The fans are, for the most part, kids as far as anyone can really tell. And stoners, probably. And maybe some people who find the show so annoying, they keep watching it to tell everyone how annoying it is. The fact that these shows take the very basics of comedy, bad puns, silly voices, repetitive dialogue, and keep doing what amounts to the same show over and over with slight variations, is probably appealing to the very young, who never want things to change.
The common thought is that if the TV show ever gets picked up, it will go on some sort of children’s network like Nickelodeon or Cartoon Network.
The show does try to appeal to the older demographic, though. The Annoying Orange has been around since 2009, but they’ve done four episodes revolving around those Budweiser “Wazzup?” commercials that ended way back in 2002. They did a Saw and The Ring episode. There’s one with Pac-Man. It’s doubtful that The Annoying Orange would get so many views if strictly children watched it, and indeed these “special” parody episodes see a jump in overall views:
Genius Move #5: It’s Tirelessly Consistent
Coming up with five genius moves that the creators of The Annoying Orange have made is going to lead to my first Pulitzer. I just want to see that on the Pulitzer roster one day: “For his groundbreaking efforts in finding genius with The Annoying Orange.”
Perhaps no show on the web gives its fans new content as consistently as this one. Sure, it’s short. Sure, probably a million monkeys without a typewriter could come up with the show. But hey, new content is on YouTube without fail almost every Friday. If there isn’t an episode on Friday, they make an episode about how they don’t have an episode.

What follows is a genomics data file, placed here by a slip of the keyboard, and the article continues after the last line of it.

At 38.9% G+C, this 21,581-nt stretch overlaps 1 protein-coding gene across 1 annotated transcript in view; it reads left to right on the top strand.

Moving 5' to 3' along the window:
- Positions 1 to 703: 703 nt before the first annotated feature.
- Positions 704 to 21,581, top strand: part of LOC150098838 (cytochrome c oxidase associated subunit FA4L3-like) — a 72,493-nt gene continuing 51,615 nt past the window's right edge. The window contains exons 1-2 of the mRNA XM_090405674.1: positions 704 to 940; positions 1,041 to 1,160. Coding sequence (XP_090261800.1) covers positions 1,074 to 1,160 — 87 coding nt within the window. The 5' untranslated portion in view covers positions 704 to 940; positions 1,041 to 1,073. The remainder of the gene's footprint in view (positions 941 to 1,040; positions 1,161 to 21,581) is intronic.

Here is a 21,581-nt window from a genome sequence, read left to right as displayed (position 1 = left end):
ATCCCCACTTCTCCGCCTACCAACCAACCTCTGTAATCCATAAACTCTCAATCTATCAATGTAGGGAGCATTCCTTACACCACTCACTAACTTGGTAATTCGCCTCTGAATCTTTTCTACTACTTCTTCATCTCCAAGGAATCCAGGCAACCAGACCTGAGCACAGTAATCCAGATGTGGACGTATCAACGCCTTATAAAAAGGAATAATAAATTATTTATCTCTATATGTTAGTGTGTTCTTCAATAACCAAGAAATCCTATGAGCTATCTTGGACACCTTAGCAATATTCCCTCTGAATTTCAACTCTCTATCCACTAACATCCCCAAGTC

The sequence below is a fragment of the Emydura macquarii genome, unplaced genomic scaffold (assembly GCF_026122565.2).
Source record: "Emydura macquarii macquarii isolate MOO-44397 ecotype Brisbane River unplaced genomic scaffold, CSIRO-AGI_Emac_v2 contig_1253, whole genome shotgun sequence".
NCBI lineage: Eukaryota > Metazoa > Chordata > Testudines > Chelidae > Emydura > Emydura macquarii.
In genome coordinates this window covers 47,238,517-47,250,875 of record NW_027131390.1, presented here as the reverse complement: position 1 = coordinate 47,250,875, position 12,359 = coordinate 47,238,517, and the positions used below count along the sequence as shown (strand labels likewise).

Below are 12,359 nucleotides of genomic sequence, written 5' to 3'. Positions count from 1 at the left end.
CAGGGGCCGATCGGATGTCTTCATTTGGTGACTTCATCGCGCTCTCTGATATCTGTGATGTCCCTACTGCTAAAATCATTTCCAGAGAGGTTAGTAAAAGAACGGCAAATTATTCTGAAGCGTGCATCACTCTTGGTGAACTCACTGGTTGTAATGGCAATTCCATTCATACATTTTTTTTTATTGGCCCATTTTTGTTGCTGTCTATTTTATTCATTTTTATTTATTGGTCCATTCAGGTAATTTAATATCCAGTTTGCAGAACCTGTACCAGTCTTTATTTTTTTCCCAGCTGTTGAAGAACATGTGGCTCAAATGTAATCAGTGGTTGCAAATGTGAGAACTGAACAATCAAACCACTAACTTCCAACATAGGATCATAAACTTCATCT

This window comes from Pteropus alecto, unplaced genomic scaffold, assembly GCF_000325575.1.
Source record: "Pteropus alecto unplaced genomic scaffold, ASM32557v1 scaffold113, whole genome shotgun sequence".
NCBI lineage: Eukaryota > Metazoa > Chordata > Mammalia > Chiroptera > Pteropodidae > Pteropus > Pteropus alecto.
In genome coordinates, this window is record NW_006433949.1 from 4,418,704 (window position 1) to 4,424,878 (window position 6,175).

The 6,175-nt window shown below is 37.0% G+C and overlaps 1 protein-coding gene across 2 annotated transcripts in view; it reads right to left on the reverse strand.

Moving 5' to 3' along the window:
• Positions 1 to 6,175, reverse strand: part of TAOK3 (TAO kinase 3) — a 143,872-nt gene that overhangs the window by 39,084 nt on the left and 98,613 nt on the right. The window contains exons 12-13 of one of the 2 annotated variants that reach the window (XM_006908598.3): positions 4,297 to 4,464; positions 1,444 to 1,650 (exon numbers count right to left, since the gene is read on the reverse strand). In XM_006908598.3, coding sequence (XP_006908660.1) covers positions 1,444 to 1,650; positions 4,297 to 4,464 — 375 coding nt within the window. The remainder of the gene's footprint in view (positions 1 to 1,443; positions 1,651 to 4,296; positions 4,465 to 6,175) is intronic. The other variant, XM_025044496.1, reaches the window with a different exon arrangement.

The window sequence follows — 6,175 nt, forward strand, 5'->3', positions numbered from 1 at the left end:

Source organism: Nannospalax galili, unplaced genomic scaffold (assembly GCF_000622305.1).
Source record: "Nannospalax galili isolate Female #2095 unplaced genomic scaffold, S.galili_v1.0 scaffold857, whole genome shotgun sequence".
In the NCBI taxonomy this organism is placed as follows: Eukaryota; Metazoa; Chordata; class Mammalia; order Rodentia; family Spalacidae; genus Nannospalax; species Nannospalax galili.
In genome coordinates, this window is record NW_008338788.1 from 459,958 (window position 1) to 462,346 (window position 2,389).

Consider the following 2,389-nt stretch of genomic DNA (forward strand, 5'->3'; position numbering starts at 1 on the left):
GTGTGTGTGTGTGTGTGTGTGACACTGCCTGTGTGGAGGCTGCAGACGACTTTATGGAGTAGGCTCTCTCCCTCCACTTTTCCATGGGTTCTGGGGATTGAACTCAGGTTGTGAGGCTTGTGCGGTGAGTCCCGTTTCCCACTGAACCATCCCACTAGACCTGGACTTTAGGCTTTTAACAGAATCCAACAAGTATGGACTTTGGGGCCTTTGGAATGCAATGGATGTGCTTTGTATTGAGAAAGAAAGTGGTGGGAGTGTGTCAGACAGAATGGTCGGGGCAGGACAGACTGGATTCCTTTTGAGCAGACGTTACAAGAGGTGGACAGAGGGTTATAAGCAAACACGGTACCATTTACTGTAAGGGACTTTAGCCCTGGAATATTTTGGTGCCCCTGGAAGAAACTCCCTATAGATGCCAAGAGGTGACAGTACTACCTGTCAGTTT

One of the worst aspects of web series at this moment in time is consistency. There is a lot of disarray: web series announcing new seasons and not coming through, or ending a season and not giving any indication as to whether it will be back, or coming out with an episode or two and then not putting out a new one for weeks. The Annoying Orange, for all its flaws, puts out episodes better than almost every show out there.
The numbers speaking to this consistency are astounding: over 780 million overall views for the series, over 2 million subscribers to his realannoyingorange channel (the 9th most subscribed channel of all time), and over 9 million Facebook followers.
A Product of All the Genius: $$$
On top of all this, the show gets not only the ad revenue from YouTube, but they have memorabilia, and an iPhone game. The Annoying Orange makes a lot of money, probably enough to make you faint at the sight of the bank account of someone who creates a web show about an annoying orange. If you were at the bar, and you ran into creator Dane Boedigheimer and you didn’t know who he was, and you struck up a conversation with him, inevitably you would get into a conversation about work. After you tell Dane about your dead-end job and the jerk boss, try not to get into a fistfight with him when he tells you what he does and how much money he makes doing it.